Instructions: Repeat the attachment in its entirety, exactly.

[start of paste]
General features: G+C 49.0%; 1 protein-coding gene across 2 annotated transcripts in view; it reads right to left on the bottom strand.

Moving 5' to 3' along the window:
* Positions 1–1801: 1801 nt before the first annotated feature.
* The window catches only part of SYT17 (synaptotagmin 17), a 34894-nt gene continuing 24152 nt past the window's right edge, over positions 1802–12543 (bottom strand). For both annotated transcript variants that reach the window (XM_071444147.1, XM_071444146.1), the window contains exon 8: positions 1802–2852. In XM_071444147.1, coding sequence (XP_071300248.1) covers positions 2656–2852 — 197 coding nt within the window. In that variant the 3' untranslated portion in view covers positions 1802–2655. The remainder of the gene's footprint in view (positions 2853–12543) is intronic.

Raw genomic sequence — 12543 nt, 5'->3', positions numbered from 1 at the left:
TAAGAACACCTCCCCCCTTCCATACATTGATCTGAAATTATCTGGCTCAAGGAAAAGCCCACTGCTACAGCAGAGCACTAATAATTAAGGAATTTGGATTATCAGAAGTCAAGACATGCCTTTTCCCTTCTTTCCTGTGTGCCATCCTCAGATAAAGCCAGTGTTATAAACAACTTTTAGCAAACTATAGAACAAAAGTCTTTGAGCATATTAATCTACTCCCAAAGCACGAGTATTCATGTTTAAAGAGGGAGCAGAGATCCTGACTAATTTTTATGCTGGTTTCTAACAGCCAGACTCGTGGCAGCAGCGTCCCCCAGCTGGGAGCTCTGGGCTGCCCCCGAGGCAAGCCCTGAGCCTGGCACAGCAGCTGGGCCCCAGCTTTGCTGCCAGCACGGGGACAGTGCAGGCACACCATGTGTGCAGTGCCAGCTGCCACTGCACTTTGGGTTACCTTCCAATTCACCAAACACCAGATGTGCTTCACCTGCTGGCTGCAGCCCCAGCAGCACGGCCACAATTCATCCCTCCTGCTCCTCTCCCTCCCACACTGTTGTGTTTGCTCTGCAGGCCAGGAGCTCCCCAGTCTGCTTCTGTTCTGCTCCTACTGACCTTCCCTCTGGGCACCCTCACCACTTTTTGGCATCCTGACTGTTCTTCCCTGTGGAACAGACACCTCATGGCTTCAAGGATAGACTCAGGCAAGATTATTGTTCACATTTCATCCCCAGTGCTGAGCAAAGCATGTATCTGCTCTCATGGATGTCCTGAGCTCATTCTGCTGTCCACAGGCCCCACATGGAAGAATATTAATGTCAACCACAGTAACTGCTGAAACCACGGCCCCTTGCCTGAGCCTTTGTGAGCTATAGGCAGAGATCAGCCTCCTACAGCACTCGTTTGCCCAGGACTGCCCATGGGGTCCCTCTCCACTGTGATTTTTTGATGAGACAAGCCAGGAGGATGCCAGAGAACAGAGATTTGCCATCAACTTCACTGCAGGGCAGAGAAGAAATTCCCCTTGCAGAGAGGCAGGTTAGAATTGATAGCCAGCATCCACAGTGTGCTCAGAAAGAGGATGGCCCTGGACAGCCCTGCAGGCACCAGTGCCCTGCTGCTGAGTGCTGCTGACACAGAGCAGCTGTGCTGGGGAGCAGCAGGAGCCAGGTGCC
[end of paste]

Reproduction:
General features: G+C 49.0%; 1 protein-coding gene across 2 annotated transcripts in view; it reads right to left on the bottom strand.

Moving 5' to 3' along the window:
* Positions 1–1801: 1801 nt before the first annotated feature.
* The window catches only part of SYT17 (synaptotagmin 17), a 34894-nt gene continuing 24152 nt past the window's right edge, over positions 1802–12543 (bottom strand). For both annotated transcript variants that reach the window (XM_071444147.1, XM_071444146.1), the window contains exon 8: positions 1802–2852. In XM_071444147.1, coding sequence (XP_071300248.1) covers positions 2656–2852 — 197 coding nt within the window. In that variant the 3' untranslated portion in view covers positions 1802–2655. The remainder of the gene's footprint in view (positions 2853–12543) is intronic.

Raw genomic sequence — 12543 nt, 5'->3', positions numbered from 1 at the left:
TAAGAACACCTCCCCCCTTCCATACATTGATCTGAAATTATCTGGCTCAAGGAAAAGCCCACTGCTACAGCAGAGCACTAATAATTAAGGAATTTGGATTATCAGAAGTCAAGACATGCCTTTTCCCTTCTTTCCTGTGTGCCATCCTCAGATAAAGCCAGTGTTATAAACAACTTTTAGCAAACTATAGAACAAAAGTCTTTGAGCATATTAATCTACTCCCAAAGCACGAGTATTCATGTTTAAAGAGGGAGCAGAGATCCTGACTAATTTTTATGCTGGTTTCTAACAGCCAGACTCGTGGCAGCAGCGTCCCCCAGCTGGGAGCTCTGGGCTGCCCCCGAGGCAAGCCCTGAGCCTGGCACAGCAGCTGGGCCCCAGCTTTGCTGCCAGCACGGGGACAGTGCAGGCACACCATGTGTGCAGTGCCAGCTGCCACTGCACTTTGGGTTACCTTCCAATTCACCAAACACCAGATGTGCTTCACCTGCTGGCTGCAGCCCCAGCAGCACGGCCACAATTCATCCCTCCTGCTCCTCTCCCTCCCACACTGTTGTGTTTGCTCTGCAGGCCAGGAGCTCCCCAGTCTGCTTCTGTTCTGCTCCTACTGACCTTCCCTCTGGGCACCCTCACCACTTTTTGGCATCCTGACTGTTCTTCCCTGTGGAACAGACACCTCATGGCTTCAAGGATAGACTCAGGCAAGATTATTGTTCACATTTCATCCCCAGTGCTGAGCAAAGCATGTATCTGCTCTCATGGATGTCCTGAGCTCATTCTGCTGTCCACAGGCCCCACATGGAAGAATATTAATGTCAACCACAGTAACTGCTGAAACCACGGCCCCTTGCCTGAGCCTTTGTGAGCTATAGGCAGAGATCAGCCTCCTACAGCACTCGTTTGCCCAGGACTGCCCATGGGGTCCCTCTCCACTGTGATTTTTTGATGAGACAAGCCAGGAGGATGCCAGAGAACAGAGATTTGCCATCAACTTCACTGCAGGGCAGAGAAGAAATTCCCCTTGCAGAGAGGCAGGTTAGAATTGATAGCCAGCATCCACAGTGTGCTCAGAAAGAGGATGGCCCTGGACAGCCCTGCAGGCACCAGTGCCCTGCTGCTGAGTGCTGCTGACACAGAGCAGCTGTGCTGGGGAGCAGCAGGAGCCAGGTGCC